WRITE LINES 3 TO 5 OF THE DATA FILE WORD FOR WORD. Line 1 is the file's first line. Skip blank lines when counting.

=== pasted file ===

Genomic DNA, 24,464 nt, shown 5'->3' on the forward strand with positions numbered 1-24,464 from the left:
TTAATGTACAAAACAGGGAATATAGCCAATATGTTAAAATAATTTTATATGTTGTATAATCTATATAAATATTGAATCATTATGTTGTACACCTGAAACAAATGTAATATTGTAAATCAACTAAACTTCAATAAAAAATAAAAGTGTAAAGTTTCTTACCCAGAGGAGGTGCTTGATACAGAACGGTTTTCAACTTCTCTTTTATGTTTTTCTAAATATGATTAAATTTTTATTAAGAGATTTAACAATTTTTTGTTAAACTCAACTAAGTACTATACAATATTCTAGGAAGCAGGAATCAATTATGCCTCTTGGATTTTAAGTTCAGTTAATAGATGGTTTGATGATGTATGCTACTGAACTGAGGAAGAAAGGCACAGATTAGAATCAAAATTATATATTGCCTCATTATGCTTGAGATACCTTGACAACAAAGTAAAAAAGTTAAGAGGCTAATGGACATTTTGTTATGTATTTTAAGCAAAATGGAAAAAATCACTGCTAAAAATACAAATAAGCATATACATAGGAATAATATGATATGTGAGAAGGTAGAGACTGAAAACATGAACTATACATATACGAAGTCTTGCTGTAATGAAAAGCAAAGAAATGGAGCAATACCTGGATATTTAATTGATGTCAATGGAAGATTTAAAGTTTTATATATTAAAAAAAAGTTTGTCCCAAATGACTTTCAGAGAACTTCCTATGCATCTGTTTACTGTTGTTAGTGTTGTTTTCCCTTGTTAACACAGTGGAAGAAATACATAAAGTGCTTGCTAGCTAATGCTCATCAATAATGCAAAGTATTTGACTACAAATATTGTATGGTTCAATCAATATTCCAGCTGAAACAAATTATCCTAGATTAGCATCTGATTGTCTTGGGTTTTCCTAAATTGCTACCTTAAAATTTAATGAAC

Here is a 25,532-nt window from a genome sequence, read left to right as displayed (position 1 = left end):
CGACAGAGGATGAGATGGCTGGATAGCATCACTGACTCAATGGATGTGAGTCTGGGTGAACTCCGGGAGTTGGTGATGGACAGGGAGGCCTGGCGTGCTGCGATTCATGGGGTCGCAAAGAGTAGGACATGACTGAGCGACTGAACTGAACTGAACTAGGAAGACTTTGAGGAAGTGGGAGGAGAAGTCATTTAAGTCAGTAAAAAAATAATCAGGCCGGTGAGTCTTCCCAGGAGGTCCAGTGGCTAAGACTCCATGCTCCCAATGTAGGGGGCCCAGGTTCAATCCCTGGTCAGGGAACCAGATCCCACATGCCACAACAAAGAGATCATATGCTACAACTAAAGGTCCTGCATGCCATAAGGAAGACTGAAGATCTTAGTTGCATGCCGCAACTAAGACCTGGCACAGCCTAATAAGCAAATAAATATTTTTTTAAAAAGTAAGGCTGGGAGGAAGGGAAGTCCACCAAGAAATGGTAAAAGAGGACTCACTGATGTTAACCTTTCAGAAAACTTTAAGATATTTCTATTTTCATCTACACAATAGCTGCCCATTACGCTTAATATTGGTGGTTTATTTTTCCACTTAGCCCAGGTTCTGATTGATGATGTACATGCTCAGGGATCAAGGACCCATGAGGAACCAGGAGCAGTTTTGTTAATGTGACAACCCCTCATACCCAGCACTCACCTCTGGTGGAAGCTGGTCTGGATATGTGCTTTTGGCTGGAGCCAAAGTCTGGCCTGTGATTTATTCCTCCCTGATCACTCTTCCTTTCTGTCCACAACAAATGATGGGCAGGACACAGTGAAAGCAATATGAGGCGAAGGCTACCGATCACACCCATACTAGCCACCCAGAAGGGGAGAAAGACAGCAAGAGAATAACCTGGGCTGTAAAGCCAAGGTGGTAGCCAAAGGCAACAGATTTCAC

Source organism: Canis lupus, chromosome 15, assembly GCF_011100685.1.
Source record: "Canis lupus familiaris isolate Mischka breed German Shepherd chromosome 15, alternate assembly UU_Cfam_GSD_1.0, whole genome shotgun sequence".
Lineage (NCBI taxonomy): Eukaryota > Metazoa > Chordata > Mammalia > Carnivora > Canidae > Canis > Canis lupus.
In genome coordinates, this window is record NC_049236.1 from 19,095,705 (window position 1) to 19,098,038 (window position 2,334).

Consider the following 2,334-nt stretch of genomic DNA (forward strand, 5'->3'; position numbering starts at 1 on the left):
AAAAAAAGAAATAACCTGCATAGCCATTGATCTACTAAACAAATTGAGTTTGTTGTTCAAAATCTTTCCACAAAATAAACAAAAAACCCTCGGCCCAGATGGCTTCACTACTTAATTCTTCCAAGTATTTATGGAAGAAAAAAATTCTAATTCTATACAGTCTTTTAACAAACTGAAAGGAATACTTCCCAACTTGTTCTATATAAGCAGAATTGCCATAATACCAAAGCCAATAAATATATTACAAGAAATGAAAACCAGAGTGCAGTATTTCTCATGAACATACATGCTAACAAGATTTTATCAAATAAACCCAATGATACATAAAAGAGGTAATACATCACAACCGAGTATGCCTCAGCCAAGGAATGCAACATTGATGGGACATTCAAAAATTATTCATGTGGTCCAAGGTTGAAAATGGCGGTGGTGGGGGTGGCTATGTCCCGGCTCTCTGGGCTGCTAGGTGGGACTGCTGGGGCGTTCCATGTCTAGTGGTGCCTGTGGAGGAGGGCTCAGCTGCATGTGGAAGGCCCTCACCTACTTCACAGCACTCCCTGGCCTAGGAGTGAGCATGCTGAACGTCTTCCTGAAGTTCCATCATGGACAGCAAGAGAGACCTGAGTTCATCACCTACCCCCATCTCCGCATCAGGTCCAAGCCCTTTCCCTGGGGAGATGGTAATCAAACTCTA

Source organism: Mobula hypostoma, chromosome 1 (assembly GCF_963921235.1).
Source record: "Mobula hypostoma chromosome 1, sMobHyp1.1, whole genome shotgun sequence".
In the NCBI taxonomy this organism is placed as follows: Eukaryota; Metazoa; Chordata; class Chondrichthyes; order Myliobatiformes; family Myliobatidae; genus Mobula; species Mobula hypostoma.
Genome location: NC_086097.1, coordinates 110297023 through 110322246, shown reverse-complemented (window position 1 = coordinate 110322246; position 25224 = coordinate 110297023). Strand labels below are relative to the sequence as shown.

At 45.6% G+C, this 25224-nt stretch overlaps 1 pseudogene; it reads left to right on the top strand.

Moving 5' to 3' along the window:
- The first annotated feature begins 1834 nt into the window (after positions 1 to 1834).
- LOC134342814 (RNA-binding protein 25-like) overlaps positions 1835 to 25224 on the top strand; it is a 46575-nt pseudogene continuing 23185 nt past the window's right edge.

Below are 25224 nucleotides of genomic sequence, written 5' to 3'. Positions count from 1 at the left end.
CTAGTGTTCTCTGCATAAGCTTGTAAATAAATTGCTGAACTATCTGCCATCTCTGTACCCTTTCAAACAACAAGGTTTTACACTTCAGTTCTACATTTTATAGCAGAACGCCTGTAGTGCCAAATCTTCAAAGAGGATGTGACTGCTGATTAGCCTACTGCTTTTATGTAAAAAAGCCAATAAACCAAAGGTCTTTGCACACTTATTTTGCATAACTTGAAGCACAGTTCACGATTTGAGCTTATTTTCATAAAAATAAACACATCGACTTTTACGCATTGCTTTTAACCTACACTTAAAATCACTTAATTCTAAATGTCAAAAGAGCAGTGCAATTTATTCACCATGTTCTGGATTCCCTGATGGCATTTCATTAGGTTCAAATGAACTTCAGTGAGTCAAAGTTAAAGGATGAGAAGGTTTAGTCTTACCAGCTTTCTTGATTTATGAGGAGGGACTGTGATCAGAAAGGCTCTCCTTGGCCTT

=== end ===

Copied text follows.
Here is a 25,532-nt window from a genome sequence, read left to right as displayed (position 1 = left end):
CGACAGAGGATGAGATGGCTGGATAGCATCACTGACTCAATGGATGTGAGTCTGGGTGAACTCCGGGAGTTGGTGATGGACAGGGAGGCCTGGCGTGCTGCGATTCATGGGGTCGCAAAGAGTAGGACATGACTGAGCGACTGAACTGAACTGAACTAGGAAGACTTTGAGGAAGTGGGAGGAGAAGTCATTTAAGTCAGTAAAAAAATAATCAGGCCGGTGAGTCTTCCCAGGAGGTCCAGTGGCTAAGACTCCATGCTCCCAATGTAGGGGGCCCAGGTTCAATCCCTGGTCAGGGAACCAGATCCCACATGCCACAACAAAGAGATCATATGCTACAACTAAAGGTCCTGCATGCCATAAGGAAGACTGAAGATCTTAGTTGCATGCCGCAACTAAGACCTGGCACAGCCTAATAAGCAAATAAATATTTTTTTAAAAAGTAAGGCTGGGAGGAAGGGAAGTCCACCAAGAAATGGTAAAAGAGGACTCACTGATGTTAACCTTTCAGAAAACTTTAAGATATTTCTATTTTCATCTACACAATAGCTGCCCATTACGCTTAATATTGGTGGTTTATTTTTCCACTTAGCCCAGGTTCTGATTGATGATGTACATGCTCAGGGATCAAGGACCCATGAGGAACCAGGAGCAGTTTTGTTAATGTGACAACCCCTCATACCCAGCACTCACCTCTGGTGGAAGCTGGTCTGGATATGTGCTTTTGGCTGGAGCCAAAGTCTGGCCTGTGATTTATTCCTCCCTGATCACTCTTCCTTTCTGTCCACAACAAATGATGGGCAGGACACAGTGAAAGCAATATGAGGCGAAGGCTACCGATCACACCCATACTAGCCACCCAGAAGGGGAGAAAGACAGCAAGAGAATAACCTGGGCTGTAAAGCCAAGGTGGTAGCCAAAGGCAACAGATTTCAC

Source organism: Canis lupus, chromosome 15, assembly GCF_011100685.1.